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Cirrhosis and liver disease

Cirrhosis (suh-ROH-suhss) is scarring of the liver. Scar tissue forms because of injury or diseases you have had for a long time. Scar tissue cannot do what healthy liver tissue does. This includes changing food into energy and cleaning the blood.

People with cirrhosis may have no symptoms in the early stages. As cirrhosis progresses you may

  • Feel tired or weak
  • Lose your appetite
  • Feel sick to your stomach
  • Lose weight

If too much scarring happens, your liver will stop working, and you will need a liver transplant. Cirrhosis is a leading cause of death in American Indian and Alaska Natives. Among this population, the most common cause is drinking too much alcohol. About 5 percent of people with cirrhosis also get liver cancer.

Once you have cirrhosis, nothing can make the scar tissue go away completely. However, treating the cause will keep cirrhosis from getting worse. For instance, if cirrhosis is caused by alcohol use, the treatment is to stop drinking completely. You also can take steps to keep liver disease from progressing to cirrhosis:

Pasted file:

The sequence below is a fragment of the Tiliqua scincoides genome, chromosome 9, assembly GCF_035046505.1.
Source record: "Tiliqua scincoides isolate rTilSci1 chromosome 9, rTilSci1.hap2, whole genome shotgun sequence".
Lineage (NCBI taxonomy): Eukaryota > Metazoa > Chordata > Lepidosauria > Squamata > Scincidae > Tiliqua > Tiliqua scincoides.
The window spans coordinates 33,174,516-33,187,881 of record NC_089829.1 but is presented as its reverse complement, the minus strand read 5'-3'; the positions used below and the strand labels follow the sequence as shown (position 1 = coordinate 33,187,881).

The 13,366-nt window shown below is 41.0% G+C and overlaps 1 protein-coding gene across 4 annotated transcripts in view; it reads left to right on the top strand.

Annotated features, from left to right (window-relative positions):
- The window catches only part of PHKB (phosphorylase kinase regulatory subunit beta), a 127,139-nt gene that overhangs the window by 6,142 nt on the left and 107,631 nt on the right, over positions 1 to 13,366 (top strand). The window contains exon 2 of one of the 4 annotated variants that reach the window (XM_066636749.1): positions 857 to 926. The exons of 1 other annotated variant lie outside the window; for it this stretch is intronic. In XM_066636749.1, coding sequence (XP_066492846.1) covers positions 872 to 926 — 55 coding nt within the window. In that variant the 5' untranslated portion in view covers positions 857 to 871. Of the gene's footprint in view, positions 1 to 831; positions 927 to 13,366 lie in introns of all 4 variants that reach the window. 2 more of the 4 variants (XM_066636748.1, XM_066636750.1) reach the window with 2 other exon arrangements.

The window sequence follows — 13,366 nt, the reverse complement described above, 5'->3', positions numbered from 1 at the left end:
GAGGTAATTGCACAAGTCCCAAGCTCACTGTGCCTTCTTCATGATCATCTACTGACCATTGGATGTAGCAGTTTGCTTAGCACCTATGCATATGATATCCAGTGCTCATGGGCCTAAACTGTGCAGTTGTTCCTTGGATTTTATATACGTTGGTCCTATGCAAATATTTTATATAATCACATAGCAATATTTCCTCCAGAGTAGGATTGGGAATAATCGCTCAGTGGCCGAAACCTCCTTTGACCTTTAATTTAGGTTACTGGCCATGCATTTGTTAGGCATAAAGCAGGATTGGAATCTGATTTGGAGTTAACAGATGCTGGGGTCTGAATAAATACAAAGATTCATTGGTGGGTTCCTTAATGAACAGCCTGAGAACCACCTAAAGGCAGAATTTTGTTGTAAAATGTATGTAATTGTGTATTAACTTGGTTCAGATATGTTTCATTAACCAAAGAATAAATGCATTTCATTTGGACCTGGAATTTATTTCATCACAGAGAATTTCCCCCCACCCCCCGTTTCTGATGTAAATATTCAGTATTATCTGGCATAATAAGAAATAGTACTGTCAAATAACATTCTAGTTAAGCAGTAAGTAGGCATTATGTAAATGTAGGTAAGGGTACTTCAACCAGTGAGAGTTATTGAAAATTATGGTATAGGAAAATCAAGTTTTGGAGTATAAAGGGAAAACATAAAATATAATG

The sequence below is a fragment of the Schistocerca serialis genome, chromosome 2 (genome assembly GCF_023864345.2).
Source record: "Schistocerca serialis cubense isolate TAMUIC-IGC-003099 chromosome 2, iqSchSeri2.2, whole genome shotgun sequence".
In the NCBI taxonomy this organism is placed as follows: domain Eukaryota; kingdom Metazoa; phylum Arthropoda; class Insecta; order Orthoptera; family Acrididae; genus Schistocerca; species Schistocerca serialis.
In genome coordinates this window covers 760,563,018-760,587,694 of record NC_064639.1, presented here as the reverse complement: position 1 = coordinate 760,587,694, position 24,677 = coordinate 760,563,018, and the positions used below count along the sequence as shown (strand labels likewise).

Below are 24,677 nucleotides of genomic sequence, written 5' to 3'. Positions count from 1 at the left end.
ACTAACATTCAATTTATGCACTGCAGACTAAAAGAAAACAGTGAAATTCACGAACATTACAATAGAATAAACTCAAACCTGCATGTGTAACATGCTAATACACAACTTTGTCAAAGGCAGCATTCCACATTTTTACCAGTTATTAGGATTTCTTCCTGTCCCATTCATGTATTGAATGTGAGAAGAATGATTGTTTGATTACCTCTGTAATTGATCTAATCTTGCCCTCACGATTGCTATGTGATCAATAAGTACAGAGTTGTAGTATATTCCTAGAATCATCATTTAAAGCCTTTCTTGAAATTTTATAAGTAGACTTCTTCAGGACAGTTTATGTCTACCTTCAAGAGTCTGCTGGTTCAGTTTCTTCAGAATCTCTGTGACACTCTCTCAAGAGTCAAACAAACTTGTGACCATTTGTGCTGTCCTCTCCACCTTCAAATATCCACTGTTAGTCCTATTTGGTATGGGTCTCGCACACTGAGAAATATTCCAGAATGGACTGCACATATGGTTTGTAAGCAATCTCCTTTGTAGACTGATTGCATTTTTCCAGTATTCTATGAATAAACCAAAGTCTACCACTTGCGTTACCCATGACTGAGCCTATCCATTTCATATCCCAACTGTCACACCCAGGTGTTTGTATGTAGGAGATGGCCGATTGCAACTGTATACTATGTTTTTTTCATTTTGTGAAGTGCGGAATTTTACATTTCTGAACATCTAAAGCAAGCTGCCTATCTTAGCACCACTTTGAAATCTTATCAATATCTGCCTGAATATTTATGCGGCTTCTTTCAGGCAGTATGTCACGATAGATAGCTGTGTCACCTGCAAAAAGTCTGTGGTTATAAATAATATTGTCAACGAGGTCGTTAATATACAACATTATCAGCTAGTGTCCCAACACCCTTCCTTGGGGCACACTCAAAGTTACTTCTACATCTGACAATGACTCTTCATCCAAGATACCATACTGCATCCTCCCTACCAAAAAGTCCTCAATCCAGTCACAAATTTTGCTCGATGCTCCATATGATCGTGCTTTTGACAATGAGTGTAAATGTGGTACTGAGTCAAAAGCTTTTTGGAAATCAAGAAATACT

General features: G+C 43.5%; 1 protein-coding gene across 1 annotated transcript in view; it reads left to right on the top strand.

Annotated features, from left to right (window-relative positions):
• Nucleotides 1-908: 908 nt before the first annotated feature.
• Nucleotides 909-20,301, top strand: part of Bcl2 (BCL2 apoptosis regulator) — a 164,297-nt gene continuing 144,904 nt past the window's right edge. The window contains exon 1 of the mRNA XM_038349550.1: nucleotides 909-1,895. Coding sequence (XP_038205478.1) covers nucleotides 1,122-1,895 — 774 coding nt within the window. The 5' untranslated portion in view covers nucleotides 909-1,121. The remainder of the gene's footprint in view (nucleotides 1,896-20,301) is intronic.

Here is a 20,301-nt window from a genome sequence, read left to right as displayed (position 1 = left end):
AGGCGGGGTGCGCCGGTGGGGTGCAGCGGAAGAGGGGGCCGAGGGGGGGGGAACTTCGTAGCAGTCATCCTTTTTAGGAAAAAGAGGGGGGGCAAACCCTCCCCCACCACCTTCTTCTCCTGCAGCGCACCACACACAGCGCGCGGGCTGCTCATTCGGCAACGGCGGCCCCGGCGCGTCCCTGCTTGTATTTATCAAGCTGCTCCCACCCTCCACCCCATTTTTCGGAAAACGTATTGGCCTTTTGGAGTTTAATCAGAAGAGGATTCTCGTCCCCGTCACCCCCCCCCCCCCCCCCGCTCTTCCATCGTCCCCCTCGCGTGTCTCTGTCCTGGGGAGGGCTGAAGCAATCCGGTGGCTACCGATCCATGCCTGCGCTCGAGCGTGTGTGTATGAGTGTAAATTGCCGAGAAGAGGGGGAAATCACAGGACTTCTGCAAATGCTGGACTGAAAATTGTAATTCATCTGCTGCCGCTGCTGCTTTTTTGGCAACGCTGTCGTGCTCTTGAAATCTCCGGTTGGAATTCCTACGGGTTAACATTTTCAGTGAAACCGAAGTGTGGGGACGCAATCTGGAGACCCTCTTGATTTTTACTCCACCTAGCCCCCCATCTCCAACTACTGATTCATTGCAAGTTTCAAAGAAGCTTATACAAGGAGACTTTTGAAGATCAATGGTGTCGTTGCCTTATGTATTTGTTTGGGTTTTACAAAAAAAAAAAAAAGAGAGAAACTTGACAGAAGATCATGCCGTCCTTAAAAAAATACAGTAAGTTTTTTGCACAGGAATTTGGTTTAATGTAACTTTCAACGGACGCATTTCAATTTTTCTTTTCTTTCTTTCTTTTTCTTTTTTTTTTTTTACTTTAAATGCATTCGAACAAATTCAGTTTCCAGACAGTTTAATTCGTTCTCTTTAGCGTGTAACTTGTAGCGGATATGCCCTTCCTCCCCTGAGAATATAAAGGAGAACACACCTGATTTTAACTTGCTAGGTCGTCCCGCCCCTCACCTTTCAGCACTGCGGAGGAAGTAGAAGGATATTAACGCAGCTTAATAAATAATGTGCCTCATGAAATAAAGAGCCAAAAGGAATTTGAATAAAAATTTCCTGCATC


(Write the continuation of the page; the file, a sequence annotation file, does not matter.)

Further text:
• Do not drink alcohol. Alcohol can harm liver cells, and chronic alcohol use is one of the major causes of cirrhosis.
  • Maintain a healthy weight. Being overweight can make several liver diseases worse.
  • Eat low-fat, well-balanced meals.
  • Make physical activity a habit. Health benefits are gained by doing the following each week:
    • Aerobic activity that includes:
      • 2 hours and 30 minutes of moderate-intensity aerobic activity, or
      • 1 hour and 15 minutes of vigorous-intensity aerobic activity, or
      • A combination of moderate and vigorous activity


    • Muscle-strengthening activities on 2 or more days of the week
  • Stay away from illegal (street) drugs, which can increase your chances of getting some types of hepatitis.
  • Follow the treatment plan advised by your doctor.

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Content last updated: May 18, 2010.

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